Whether it is called flex-time, distributed, or simply "working from home," it's the dream of entrepreneurs to be able to be part of a remote team. For many, their ultimate goal is to be working from a tropical island, drinking out of a coconut as the waves lap gently on the sand. Unfortunately, for most, the perception does not match the reality.
However, for those left behind in the office, imagination can run wild. With their colleagues out of sight, it becomes too easy to fill in the blanks of their missing time with -- anything, really. Too often, this becomes a two-way burden, as the remote worker must now work harder to be seen, and the office worker must remember to be inclusive.
At Evernote, we had a distributed company, with office locations around the world mixed with remote (at-home) employees. Managing this required tact, as we could not simply have "quick discussions" at someone's desk, as that could leave out valuable input from someone who was not there face-to-face.
To that end, we came up with some great ways to encourage healthy team collaboration. Here are a few of them:
1. Set the culture.
I once worked with a salesman who had extremely high numbers -- he could close any sale. It turned out, he would promise anything that the client wanted -- whether we offered it or not, and then neglect to pass that information on to the development team. As this caused both sides to be unhappy, we had to let him go.
If you have people in one place, it's relatively easy to monitor how employees are speaking about your company. However, if they're in a satellite, it's easy for them to "go rogue." Having a strong company culture that is constantly reinforced ensures you are all speaking with the same voice, no matter where you are.
2. Start a shared chat.
As we were a 24-hour company, with offices around the world, employees were always working somewhere. I therefore created a virtual "water cooler"--where notifications were not turned on -- for people could come in and say good morning, and goodbye when they were signing off.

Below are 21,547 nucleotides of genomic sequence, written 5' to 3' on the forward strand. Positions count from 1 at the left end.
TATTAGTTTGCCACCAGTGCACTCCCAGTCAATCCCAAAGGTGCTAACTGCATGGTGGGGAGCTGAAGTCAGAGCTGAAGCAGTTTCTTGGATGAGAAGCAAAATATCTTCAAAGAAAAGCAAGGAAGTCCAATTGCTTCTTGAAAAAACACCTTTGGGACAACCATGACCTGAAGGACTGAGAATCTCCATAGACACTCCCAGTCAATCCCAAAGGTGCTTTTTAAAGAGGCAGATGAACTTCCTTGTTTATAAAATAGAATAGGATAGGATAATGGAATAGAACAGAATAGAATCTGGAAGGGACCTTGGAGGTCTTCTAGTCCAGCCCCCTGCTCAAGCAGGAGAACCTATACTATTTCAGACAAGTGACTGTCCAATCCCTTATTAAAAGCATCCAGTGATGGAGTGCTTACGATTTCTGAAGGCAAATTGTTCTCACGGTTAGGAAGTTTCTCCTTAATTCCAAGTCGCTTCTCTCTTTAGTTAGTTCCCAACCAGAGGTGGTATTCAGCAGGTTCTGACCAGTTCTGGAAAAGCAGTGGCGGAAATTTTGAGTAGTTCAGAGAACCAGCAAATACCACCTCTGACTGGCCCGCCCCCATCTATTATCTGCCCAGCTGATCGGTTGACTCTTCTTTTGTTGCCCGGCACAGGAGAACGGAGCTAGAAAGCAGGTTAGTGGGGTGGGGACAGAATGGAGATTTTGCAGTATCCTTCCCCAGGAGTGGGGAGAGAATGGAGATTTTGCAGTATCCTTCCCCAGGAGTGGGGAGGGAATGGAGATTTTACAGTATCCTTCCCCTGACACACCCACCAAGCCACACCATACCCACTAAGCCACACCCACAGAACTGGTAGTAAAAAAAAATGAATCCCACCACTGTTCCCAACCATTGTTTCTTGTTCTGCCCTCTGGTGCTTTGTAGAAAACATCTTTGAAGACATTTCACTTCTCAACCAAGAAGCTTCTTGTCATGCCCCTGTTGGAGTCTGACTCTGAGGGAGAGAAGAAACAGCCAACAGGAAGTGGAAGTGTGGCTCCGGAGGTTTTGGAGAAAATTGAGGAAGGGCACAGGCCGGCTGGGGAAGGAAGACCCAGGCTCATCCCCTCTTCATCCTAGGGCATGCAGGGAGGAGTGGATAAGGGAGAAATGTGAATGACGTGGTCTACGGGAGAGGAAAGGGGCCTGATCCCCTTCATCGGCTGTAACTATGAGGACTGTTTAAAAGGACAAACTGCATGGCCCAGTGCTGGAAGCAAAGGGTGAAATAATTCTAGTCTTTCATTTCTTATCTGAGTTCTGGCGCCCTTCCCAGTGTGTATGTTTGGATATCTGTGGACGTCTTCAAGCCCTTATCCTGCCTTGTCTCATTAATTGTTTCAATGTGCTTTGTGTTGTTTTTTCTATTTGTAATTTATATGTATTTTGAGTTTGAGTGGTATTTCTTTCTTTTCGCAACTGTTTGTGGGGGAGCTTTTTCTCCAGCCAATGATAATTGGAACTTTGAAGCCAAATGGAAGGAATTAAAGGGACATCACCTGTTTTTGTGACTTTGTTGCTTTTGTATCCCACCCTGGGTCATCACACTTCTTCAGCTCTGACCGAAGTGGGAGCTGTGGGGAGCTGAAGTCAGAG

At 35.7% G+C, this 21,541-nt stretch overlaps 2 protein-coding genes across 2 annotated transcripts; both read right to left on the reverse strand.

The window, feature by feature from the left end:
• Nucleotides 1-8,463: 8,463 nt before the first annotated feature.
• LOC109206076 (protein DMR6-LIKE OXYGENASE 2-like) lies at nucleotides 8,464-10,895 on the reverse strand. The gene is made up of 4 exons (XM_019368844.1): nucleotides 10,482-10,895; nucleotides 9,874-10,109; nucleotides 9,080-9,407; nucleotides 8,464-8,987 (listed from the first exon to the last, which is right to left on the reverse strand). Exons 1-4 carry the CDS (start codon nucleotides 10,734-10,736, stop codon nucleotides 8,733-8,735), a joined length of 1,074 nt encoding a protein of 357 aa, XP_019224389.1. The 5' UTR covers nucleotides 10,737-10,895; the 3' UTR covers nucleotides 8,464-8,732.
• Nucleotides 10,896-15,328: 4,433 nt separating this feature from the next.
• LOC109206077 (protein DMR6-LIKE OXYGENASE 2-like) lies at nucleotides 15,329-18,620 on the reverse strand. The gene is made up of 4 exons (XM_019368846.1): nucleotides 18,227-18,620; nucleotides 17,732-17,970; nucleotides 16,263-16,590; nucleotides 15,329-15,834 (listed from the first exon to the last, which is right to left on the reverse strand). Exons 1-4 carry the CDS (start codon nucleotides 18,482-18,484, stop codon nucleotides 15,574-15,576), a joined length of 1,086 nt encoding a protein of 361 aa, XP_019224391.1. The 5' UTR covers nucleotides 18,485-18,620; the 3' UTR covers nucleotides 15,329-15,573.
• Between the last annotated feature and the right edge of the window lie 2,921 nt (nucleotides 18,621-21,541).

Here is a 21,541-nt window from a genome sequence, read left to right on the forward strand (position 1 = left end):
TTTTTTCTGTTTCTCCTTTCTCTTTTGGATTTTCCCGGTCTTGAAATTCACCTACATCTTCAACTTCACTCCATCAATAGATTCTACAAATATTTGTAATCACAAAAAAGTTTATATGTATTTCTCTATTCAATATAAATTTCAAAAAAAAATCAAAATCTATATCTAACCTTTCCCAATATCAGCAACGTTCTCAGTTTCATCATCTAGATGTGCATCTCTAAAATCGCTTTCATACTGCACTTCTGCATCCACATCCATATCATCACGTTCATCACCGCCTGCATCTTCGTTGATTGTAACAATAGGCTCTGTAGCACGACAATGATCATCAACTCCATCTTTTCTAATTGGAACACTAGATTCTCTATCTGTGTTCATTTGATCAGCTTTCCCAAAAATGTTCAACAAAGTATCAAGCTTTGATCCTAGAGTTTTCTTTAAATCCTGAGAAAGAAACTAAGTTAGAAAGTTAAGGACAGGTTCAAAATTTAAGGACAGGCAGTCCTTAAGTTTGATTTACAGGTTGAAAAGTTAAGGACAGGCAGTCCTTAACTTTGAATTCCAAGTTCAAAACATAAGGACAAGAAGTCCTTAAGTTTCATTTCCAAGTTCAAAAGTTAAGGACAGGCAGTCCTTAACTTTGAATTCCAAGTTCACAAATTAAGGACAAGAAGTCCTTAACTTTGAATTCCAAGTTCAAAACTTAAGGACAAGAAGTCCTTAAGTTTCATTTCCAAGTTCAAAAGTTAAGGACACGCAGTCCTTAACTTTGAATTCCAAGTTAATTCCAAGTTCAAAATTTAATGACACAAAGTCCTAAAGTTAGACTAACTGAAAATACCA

With the popularity of Slack, Telegram and other similar products, creating places for your employees to talk to each other is great. Make sure you enact policies around notifications and time usage lest they become overused.
3. Get creative with management.
While some jobs require you to have specific hours, many of the remote jobs in the world do not. One of my rules of thumb for managing remote workers has always been to tell people to get their work done on time, not dictate how or when they do it. One of my best employees was able to complete his full-day's workload from midnight to 6am every day -- no matter how much he had piled on him, simply because no one was bothering him.
Remember that each person on your team has their own sets of skills, and they wouldn't be there unless they were good at their job. If you try to manage someone remotely the way you would in an office, they will likely not be as effective -- or leave.
4. Bring them home.
Once a year, I ensured that we had a team get-together for everyone, so that they could meet face-to-face. No matter how much online meetings and talking online can substitute, you still need to be in person every now and then.
However often you can manage it, make sure that you build a teambuilding event into your schedule where your remote workers can become a close-knit tribe. This will help you to grow as a company faster than you've ever imagined.
Adding remote employees can seem like a big jump, but when you're ready to make that extra effort and make your team a success, you can do wonders for your business.